“She may be petite, but pound for pound (or in her case, ounce for ounce), Betty Weinberg Ellerin packs more legal punch in her tiny frame than most legal titans who swagger through the hallways of New York’s greatest law firms.” (Carla T. Main, War Stories 2007: Betty Weinberg Ellerin, New York Law Journal Magazine, September 2007, p. 30.)
Upon her appointment as Deputy Chief Administrative Judge for the Courts of the City of New York in 1982, Judge Betty Ellerin said, “E.R.A. may be foundering elsewhere in the country, but equal rights for minorities and women is alive and kicking in New York.” She, better than anyone would know this, having experienced a number of “firsts” for women in New York: first woman to hold the aforementioned administrator’s post; first woman to be appointed Associate Justice of the Appellate Division, First Department; first woman to be appointed Presiding Justice of the Appellate Division, First Department; and founding member and director of the Women’s Bar Association of the State of New York.
Betty Weinberg Ellerin was born in 1929 in the Bronx. After graduating from James Monroe High School in 1946, she went on to Washington Square College, under the combined college-law program, receiving her B.A., cum laude, in 1950, and her LL.B. from New York University School of Law in 1952. She began practicing law at the firm of Klein & Ruderman in New York City in 1952 and remained there for 3 years.
In 1955, Justice Ellerin began her career with the courts, serving as Law Secretary to various Supreme Court Justices over the next 21 years. From 1977 to 1978, she served as Judge of the Civil Court of the City of New York, assigned to Criminal Court, New York County. She became Acting Supreme Court Justice in 1978 and was elected Justice of the Supreme Court in November 1979, serving on the bench from 1980 to 1981. The following year Chief Judge Lawrence Cooke appointed Judge Ellerin as Deputy Chief Administrative Judge for the New York City Courts, with administrative responsibility for the operation of all trial courts within the City. She was the first woman appointed to that position.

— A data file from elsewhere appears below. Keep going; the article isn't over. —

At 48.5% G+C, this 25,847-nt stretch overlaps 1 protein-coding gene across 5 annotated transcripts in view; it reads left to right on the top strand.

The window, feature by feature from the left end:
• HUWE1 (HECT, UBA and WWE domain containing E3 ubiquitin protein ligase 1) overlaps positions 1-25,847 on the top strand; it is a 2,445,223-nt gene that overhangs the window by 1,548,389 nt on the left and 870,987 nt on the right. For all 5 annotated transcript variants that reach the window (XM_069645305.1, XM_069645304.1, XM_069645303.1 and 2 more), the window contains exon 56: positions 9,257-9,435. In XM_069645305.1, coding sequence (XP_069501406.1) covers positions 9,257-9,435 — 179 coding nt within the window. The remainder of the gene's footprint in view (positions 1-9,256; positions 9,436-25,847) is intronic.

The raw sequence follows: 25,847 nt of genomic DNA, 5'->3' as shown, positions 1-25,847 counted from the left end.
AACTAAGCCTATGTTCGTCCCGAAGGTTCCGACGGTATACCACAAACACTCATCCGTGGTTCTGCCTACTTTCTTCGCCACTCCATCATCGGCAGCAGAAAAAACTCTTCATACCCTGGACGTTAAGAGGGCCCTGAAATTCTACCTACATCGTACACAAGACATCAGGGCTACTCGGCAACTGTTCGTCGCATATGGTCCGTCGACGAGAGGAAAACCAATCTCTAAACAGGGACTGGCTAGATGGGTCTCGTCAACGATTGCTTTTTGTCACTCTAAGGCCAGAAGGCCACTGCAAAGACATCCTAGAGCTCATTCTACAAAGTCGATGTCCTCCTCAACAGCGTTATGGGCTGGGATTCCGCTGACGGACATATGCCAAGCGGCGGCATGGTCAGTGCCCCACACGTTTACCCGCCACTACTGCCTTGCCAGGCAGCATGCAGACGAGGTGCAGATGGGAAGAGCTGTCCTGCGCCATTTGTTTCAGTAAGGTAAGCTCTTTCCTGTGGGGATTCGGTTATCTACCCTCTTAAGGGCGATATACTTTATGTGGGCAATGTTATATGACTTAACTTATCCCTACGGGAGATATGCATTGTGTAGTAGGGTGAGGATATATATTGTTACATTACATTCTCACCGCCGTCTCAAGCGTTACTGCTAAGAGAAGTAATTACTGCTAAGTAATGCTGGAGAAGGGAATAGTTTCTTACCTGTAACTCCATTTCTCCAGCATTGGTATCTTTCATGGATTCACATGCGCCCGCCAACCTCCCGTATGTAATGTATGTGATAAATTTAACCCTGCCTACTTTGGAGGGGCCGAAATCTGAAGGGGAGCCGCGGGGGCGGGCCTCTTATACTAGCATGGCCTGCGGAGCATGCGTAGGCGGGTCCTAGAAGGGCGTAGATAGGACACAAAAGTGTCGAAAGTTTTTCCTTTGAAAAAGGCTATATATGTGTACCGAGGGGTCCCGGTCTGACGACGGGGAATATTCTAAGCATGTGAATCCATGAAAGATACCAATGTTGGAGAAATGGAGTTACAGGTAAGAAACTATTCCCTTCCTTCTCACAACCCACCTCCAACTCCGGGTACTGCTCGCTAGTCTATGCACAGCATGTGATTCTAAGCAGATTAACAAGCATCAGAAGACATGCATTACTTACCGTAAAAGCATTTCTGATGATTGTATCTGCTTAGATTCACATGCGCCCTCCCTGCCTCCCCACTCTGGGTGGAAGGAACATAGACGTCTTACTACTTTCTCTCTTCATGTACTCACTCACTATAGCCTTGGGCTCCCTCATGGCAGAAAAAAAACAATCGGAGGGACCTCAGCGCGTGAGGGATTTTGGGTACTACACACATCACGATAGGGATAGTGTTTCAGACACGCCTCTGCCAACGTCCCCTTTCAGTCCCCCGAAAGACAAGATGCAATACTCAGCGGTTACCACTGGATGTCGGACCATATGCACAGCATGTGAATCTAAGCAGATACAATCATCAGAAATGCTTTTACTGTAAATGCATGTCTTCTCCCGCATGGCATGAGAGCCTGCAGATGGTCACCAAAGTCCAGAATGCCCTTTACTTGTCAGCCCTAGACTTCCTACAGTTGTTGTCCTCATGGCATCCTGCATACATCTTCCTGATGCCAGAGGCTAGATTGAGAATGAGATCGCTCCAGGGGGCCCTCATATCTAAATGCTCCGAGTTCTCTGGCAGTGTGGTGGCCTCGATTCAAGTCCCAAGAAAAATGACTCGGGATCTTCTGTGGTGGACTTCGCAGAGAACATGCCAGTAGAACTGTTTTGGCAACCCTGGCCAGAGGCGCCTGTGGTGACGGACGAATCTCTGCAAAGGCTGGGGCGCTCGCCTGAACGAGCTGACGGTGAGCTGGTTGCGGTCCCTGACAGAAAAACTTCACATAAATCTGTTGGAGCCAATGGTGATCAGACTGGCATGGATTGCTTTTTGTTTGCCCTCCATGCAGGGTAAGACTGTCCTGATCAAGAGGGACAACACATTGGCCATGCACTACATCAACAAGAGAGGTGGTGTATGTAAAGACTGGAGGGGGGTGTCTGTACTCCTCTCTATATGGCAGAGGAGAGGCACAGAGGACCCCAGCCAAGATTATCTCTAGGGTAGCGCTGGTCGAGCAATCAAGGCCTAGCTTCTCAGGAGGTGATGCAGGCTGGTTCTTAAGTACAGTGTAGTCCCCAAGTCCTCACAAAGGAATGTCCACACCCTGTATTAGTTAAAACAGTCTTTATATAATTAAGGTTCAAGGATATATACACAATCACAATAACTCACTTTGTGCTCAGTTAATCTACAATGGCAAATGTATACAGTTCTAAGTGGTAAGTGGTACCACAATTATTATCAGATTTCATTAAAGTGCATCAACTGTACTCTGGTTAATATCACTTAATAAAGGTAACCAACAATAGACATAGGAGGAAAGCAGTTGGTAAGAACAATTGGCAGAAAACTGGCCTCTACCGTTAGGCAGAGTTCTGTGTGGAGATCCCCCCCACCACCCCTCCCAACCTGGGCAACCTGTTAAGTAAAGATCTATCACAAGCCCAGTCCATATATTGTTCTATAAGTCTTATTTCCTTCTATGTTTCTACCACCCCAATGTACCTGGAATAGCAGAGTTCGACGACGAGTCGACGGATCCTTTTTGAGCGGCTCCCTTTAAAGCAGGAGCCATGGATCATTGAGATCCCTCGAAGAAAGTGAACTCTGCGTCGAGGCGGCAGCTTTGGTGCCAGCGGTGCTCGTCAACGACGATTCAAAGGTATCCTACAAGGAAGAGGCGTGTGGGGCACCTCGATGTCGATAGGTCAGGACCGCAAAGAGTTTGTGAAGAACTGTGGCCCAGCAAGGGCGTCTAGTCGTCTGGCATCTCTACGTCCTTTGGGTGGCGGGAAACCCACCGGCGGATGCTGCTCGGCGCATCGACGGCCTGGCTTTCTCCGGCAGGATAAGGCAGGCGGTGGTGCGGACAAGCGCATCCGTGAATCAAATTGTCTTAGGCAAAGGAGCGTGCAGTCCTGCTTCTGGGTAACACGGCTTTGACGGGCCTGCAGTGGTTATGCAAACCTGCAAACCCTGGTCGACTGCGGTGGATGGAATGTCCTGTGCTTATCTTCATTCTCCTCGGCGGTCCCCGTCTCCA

Justice Ellerin remained as administrator until 1985, at which time Governor Mario Cuomo appointed her as Associate Justice of the Appellate Division, First Department — again, the first woman appointed to that position. She celebrated another “first” when Governor George Pataki appointed her as the first female Presiding Justice of the Appellate Division, First Department. Although only in that position for one year because of mandatory age limits, Justice Ellerin remained as an Additional Justice until her retirement from the bench in 2005.
In 2006 she joined the law firm of Alston & Bird as Senior Counsel. At the same time, she is active in several bar groups and committees. She is currently Chair of the New York State Judicial Committee on Women in the Courts; Vice Chair of the Committee on Character and Fitness of the Appellate Division, First Department; Vice Chair of the Advisory Committee on Judicial Ethics; founder and director of the Women’s Bar Association of the State of New York; past President of the New York Women’s Bar Association; past President of the National Association of Women Judges and past Chair of its National Task Force on Gender Bias in the Courts; and a panelist with JAMS (Judicial Arbitration and Mediation).
Over the years, Justice Ellerin has received numerous professional awards, most notably the Margaret Brent Women Lawyers of Achievement Award from the American Bar Association Commission on Women in the Profession, and the Louis J. Capozzoli Gavel Award from the New York County Lawyers’ Association.
Justice Ellerin is married to Milton H. Ellerin, and they have three grown children.
The New York Red Book: Ninety-Fifth Edition, George A. Mitchell [ed.], New York Legal Publishing Corp., Guilderland, NY, 1999, p. 498.
Carla T. Main, War Stories 2007: Betty Weinberg Ellerin, New York Law Journal Magazine, September 2007, p. 30.
New Administrator of City Courts is Selected by Chief Judge of State, New York Times, January 3, 1982, p.1.
Biography, Betty Weinberg Ellerin, Alston & Bird LLP, available at: